Clonal variability among grower bulb lots of Easter lily 'Nellie White'

David C. Zlesak, Neil O. Anderson

Research output: Contribution to journalArticlepeer-review

6 Scopus citations


Potted Easter lily (Lilium longiflorum Thunb.) ranks among the top five potted flowering plants in the United States in economic value. One clone ('Nellie White') dominates the North American market. It is grown by less than 10 bulb producers, each maintaining their own propagation stock and practicing intraclonal strain selection. Greenhouse forcers attest to forcing differences depending on the bulb grower. The objective of this study was to determine the extent and sources of morphological variability among bulb growers. Bulb lots were obtained in 2002 (S1) and 2003 (S2) (n = 11 and n = 12 lots respectively) with 12 or 15 bulbs/lot. Grower's identification was confidential but kept consistent across shipment years. Bulbs were obtained as the 20.3 to 22.9-cm circumference commercial class, and S1 and S2 shipments were control temperature forced over two forcing cycles (FC1, FC2). Data collection included initial bulb weight and circumference; days to stem emergence (SEM), visible flower bud (VFB), and anthesis (AN); plant and inflorescence height; number of stems, leaves, flowers, and ovules per first flower/stem reaching AN; percentage of ovules forming viable seeds; leaf length and width; major lily viruses (presence/absence, relative optical density); leaf length-to-width ratios; AN-SEM, AN-VFB, and VFB-SEM. Significant differences were found among bulb lots for every trait except AN-VFB. Variability among bulb lots can be attributed to variation in initial bulb size, previous forcing cycle environment, variable lily symptomless virus (LSV) titer, and underlying genetic/epigenetic differences. Bulb circumference had the highest standardized canonical coefficient for canonical variable one in S2-FC1 and was a significant covariate in analysis of covariance; larger bulbs tended to produce larger plants. Forcing over two cycles allowed for less phenotypic variability among bulb lots in FC2 because of a common FC1 environment. All lilies were positive for LSV and negative for four other viruses tested. Significant negative correlations in S2 between relative optical density and plant height (FC1), initial bulb weight (FC2), and initial bulb circumference (FC2) indicate an effect of relative LSV titer on plant morphology. The role of LSV titer and genetic/epigenetic intergrower variability in 'Nellie White' warrants further investigation. Likewise, a lack of breeder/producer companies and the corollary independent grower strain selection has significant genetic consequences and complicates identification of superior 'Nellie White' clones.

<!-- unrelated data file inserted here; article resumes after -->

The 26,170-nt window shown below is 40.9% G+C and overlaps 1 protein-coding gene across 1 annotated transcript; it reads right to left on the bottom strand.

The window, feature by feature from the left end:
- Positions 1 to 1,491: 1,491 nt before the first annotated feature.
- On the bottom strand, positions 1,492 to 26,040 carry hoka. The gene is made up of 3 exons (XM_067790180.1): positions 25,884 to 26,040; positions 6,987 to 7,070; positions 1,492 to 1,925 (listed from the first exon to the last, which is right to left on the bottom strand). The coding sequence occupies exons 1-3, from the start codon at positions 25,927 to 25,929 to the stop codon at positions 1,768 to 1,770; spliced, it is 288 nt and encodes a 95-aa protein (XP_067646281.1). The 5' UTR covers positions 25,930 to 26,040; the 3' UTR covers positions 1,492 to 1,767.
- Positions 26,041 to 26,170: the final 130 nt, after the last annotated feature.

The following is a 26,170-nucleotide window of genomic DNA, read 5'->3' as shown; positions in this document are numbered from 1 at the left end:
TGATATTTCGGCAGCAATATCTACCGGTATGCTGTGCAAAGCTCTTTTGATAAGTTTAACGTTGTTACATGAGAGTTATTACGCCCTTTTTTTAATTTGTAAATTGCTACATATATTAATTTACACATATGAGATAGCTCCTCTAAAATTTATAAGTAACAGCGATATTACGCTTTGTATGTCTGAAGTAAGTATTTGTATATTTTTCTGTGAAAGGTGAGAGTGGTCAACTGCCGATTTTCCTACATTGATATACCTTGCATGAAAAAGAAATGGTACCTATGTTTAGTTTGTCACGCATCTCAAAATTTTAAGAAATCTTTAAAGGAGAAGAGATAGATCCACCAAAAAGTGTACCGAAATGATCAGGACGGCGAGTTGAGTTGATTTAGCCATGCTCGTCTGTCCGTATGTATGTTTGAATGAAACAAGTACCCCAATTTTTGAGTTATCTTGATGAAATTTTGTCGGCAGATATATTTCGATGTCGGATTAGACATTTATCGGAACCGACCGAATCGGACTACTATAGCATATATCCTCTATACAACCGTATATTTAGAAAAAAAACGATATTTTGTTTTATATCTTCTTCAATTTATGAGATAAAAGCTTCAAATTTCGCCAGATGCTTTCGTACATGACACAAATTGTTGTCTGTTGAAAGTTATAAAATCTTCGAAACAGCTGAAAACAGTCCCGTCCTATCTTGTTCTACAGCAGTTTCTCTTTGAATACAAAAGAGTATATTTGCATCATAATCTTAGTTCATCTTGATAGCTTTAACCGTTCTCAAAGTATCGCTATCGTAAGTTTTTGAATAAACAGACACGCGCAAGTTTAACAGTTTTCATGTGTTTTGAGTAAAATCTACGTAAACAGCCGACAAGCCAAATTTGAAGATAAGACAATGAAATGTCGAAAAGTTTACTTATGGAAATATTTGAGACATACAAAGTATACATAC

Original languageEnglish (US)
Pages (from-to)29-43
Number of pages15
JournalJournal of the American Society for Horticultural Science
Issue number1
StatePublished - Jan 2007


  • Intraclonal selection
  • Lilium longiflorum
  • Lily symptomless virus
  • Somaclonal variability


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